While many Americans remained convinced that global economic integration benefited all nations, the growing interdependence created some dislocations as well. Workers in high-technology industries -- at which the United States excelled -- fared rather well, but competition from many foreign countries that generally had lower labor costs tended to dampen wages in traditional manufacturing industries. Then, when the economies of Japan and other newly industrialized countries in Asia faltered in the late 1990s, shock waves rippled throughout the global financial system. American economic policy-makers found they increasingly had to weigh global economic conditions in charting a course for the domestic economy.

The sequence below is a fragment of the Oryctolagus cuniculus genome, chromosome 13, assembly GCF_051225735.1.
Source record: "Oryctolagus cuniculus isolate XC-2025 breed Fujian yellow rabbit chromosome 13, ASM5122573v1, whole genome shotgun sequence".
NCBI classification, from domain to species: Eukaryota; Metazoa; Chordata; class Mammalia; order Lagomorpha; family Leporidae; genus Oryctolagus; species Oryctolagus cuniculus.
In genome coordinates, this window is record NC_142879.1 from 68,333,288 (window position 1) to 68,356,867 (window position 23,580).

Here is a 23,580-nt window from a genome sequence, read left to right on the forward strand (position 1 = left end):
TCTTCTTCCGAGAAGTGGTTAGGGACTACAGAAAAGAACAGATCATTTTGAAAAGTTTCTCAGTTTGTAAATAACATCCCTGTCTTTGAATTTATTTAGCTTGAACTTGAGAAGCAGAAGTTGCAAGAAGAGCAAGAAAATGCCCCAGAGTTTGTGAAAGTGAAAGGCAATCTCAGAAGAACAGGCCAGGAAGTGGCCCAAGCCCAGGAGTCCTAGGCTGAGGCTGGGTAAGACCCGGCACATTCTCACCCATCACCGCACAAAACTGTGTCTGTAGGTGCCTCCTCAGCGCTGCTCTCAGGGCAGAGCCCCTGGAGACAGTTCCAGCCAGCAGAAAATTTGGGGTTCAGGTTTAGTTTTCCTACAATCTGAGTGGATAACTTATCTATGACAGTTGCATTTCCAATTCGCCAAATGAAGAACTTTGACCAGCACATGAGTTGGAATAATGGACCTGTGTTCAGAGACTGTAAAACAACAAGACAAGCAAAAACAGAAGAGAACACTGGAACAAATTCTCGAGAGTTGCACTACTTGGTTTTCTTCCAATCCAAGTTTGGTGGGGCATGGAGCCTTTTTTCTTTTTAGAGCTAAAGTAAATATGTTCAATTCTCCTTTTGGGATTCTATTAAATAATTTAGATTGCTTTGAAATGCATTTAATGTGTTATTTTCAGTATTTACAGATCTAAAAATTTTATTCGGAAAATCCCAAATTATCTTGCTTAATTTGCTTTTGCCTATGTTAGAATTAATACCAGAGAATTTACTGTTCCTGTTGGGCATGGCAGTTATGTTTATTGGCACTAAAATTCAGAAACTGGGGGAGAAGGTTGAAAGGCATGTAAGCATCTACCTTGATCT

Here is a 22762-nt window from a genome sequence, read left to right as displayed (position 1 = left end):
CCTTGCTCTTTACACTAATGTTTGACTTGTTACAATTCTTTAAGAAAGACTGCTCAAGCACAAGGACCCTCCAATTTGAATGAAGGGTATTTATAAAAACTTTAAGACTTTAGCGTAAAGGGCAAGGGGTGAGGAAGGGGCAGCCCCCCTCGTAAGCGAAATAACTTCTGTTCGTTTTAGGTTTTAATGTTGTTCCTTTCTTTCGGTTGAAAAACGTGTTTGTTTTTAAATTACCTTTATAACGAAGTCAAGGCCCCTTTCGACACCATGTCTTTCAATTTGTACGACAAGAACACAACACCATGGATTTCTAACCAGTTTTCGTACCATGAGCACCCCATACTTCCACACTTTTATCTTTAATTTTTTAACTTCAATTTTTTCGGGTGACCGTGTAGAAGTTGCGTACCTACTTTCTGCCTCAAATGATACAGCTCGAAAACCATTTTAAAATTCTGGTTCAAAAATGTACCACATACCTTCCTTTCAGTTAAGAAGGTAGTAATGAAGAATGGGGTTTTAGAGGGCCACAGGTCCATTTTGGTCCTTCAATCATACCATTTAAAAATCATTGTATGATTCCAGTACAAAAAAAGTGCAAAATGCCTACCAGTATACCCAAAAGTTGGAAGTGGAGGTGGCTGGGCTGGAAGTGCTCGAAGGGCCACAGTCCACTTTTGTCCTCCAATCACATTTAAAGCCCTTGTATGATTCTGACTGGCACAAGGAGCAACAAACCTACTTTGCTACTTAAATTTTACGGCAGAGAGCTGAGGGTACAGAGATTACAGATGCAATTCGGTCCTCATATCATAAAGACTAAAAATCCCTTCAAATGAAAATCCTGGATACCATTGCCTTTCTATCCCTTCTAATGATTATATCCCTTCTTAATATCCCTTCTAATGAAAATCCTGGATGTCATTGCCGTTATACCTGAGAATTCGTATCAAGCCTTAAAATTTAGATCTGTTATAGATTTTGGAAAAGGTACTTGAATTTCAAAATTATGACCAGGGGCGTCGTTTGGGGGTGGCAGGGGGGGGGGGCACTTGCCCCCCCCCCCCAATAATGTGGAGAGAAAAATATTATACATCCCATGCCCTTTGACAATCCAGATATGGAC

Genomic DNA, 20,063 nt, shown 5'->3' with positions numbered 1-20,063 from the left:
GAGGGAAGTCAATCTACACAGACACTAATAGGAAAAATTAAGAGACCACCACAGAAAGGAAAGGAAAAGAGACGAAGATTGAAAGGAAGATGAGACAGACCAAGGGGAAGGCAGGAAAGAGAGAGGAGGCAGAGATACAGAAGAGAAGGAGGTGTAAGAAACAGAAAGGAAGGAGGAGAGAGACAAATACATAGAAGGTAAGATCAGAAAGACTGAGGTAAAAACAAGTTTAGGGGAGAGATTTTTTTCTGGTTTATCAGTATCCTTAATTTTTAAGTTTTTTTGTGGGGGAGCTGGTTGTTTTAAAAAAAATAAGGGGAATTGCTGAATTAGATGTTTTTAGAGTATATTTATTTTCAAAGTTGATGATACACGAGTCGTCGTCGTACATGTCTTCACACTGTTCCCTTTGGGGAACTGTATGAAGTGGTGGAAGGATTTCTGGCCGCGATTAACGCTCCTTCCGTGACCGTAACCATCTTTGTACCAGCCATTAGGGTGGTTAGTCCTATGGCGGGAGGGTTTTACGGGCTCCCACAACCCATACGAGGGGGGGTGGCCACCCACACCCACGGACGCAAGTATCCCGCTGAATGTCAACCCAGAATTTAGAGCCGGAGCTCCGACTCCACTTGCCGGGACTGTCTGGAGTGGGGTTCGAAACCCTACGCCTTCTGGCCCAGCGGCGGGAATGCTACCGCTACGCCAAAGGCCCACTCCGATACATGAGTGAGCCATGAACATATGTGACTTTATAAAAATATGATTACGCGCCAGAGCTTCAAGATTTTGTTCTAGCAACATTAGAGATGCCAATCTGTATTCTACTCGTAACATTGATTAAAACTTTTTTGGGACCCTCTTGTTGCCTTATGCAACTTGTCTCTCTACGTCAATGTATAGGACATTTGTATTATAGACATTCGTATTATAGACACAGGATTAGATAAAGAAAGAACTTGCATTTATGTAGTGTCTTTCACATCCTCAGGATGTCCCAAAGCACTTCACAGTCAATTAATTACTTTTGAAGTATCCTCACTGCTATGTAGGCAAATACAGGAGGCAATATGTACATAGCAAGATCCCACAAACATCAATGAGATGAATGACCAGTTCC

Still, Americans ended the 1990s with a restored sense of confidence. By the end of 1999, the economy had grown continuously since March 1991, the longest peacetime economic expansion in history. Unemployment totaled just 4.1 percent of the labor force in November 1999, the lowest rate in nearly 30 years. And consumer prices, which rose just 1.6 percent in 1998 (the smallest increase except for one year since 1964), climbed only somewhat faster in 1999 (2.4 percent through October). Many challenges lay ahead, but the nation had weathered the 20th century -- and the enormous changes it brought -- in good shape.
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This article is adapted from the book "Outline of the U.S. Economy" by Conte and Carr and has been adapted with permission from the U.S. Department of State.